Google's good reasons

Google, often singled out as a successful open source user, also outlined its open source involvement in a talk from company open source program manager Chris DiBona.

Referring to Google's heavy use of Linux, Apache Tomcat, SSH, and SSL, DiBona said Google was not leveraging open source for recruiting or for public relations. "Honestly, this isn't what it's about," he said. "In a lot of ways, it's just who we are."

DiBona explained that Google's roots as an academic organization had much to do with its open source attitude, but also indicated control and independence from external code requirements were also reasons for using open source software. "We want to make sure our history as a computer science [organization] is preserved," he added.

Legal issues

Attendees learned about how to safely participate in an open source project during a talk from Goodwin Procter attorney Ira Heffan, who indicated the most common mistake companies make is misunderstanding the notice provisions of open source licenses.

"There are a lot of different licenses and you just have to do that work and crunch that out," he said.

Heffan discussed the differences of legal disputes involving open source projects and companies, indicating that it is far more difficult to sue a group of developers spread across the world than to go after a large company that is making lots of money. "And for a company with patents trying to figure out who's the right person to go after, you can end up like the music industry, and it doesn't really work going after individuals."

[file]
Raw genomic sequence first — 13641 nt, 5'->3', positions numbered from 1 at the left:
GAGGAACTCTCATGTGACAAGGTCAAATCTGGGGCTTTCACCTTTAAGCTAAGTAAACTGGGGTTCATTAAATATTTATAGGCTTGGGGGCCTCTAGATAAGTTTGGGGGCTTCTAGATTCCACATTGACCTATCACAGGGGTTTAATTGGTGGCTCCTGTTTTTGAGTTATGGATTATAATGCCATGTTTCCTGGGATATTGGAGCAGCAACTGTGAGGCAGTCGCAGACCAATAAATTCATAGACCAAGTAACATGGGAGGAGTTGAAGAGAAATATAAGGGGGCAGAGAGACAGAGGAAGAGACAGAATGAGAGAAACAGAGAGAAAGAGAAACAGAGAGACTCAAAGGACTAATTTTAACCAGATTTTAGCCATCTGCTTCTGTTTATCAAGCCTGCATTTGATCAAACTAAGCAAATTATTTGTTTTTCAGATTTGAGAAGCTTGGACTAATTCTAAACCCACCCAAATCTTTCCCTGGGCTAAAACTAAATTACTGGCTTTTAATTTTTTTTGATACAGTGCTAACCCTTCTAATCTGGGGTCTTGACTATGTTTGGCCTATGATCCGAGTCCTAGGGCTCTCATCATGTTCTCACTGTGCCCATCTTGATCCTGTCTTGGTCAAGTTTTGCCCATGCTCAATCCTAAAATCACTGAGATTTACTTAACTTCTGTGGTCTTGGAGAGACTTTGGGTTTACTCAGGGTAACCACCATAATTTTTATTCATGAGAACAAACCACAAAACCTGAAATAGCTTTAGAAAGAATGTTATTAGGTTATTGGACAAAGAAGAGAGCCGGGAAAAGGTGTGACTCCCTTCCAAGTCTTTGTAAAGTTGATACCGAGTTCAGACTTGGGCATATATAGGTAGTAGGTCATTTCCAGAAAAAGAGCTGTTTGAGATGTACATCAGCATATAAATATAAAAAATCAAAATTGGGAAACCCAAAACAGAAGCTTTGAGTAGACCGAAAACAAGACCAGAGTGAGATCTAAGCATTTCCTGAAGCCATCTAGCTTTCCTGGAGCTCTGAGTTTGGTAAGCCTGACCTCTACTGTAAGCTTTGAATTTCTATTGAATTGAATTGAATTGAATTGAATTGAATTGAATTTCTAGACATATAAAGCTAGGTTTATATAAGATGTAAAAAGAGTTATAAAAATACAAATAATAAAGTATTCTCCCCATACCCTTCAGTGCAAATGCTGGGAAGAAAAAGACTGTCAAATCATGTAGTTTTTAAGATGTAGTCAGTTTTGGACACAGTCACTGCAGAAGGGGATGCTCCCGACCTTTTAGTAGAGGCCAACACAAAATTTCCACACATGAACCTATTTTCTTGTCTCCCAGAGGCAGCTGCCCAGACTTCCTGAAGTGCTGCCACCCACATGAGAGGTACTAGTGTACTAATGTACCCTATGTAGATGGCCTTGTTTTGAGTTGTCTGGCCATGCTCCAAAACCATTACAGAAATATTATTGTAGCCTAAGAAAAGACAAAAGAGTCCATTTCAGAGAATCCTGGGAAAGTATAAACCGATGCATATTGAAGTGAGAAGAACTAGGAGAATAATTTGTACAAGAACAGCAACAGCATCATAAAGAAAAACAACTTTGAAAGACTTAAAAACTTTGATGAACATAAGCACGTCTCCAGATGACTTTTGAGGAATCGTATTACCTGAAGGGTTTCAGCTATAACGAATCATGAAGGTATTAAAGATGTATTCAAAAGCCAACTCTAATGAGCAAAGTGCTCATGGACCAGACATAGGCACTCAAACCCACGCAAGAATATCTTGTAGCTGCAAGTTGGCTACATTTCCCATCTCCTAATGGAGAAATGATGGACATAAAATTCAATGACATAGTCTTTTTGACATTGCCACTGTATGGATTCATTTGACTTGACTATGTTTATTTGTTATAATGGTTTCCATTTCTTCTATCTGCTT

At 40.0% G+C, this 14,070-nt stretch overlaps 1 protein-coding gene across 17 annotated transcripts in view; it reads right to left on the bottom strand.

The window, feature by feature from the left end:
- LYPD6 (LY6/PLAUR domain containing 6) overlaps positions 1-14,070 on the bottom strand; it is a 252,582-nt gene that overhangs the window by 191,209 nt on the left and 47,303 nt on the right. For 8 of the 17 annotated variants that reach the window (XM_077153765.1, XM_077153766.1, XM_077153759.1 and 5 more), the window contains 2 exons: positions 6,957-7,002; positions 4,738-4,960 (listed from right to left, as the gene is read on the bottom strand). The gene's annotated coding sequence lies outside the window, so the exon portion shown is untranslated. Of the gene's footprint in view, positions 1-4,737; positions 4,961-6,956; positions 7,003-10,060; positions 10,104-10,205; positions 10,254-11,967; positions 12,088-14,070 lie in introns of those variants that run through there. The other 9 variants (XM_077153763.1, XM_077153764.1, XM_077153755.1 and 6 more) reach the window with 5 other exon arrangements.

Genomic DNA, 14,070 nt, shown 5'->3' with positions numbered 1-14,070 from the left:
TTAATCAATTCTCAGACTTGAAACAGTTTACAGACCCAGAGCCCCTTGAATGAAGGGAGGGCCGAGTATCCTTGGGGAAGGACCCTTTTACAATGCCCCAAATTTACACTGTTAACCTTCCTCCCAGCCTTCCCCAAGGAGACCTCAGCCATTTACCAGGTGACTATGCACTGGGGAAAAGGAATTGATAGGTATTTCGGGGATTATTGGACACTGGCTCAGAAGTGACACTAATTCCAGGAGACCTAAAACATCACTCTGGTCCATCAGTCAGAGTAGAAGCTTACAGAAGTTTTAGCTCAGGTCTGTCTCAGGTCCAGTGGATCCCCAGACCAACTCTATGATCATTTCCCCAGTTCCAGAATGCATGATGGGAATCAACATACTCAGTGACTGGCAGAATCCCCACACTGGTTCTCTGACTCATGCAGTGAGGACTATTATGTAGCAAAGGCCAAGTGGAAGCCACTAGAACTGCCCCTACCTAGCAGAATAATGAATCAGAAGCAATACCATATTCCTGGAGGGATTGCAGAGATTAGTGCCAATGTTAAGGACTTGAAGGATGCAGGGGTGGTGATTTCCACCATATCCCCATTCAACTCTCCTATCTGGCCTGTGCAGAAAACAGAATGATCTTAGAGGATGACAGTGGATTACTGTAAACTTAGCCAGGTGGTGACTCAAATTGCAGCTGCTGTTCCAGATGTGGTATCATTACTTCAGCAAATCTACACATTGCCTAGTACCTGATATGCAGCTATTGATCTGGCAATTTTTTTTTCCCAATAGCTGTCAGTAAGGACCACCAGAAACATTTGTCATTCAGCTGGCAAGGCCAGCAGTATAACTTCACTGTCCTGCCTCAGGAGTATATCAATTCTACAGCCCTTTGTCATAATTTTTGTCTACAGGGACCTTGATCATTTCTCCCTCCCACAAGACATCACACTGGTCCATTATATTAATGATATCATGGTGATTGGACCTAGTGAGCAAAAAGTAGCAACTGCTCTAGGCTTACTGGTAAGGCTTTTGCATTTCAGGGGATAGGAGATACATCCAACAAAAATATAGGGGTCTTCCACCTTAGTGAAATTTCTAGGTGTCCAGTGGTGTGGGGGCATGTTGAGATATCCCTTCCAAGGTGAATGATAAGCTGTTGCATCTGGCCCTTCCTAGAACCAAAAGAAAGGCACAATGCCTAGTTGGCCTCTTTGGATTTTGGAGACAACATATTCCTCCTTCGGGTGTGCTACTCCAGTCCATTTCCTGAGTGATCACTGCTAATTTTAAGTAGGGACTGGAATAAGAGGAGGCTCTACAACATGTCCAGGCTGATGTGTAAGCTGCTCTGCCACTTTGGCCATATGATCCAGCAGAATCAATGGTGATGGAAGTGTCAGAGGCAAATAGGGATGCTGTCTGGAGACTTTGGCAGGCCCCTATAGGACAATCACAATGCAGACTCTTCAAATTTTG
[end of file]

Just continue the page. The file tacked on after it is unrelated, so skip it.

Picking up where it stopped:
As for those looking to participate in open source, Heffan stressed the need to manage separation between proprietary and open source projects. He also indicated company higher-ups must be involved for a smooth open source strategy.

"A lot of times, it's like, 'We're going to do what? We're giving away what?' It's important that the whole company is on board. It needs to be something that goes up as high as it needs to go to be on board."

Safe open source use

Many of OSCON's reported 2,000 attendees were on missions from their organizations to find out more about the use of and participation in open source development. Sandeep Giri, project lead of a startup called Open Intelligence, a business intelligence software company, said he was excited by the expertise and people in open source that he might not otherwise have access to, but was also somewhat apprehensive over open source licenses and related issues.

Paul Silevitch, a programmer with Tufts University's medical center, was attending OSCON to investigate potential savings and other benefits from moving more to open source software. "Right now, we're all over the place," he said. "It's not as open source as I would like." Silevitch had some licensing and other concerns, and indicated that the amount of information to wade through was somewhat overwhelming.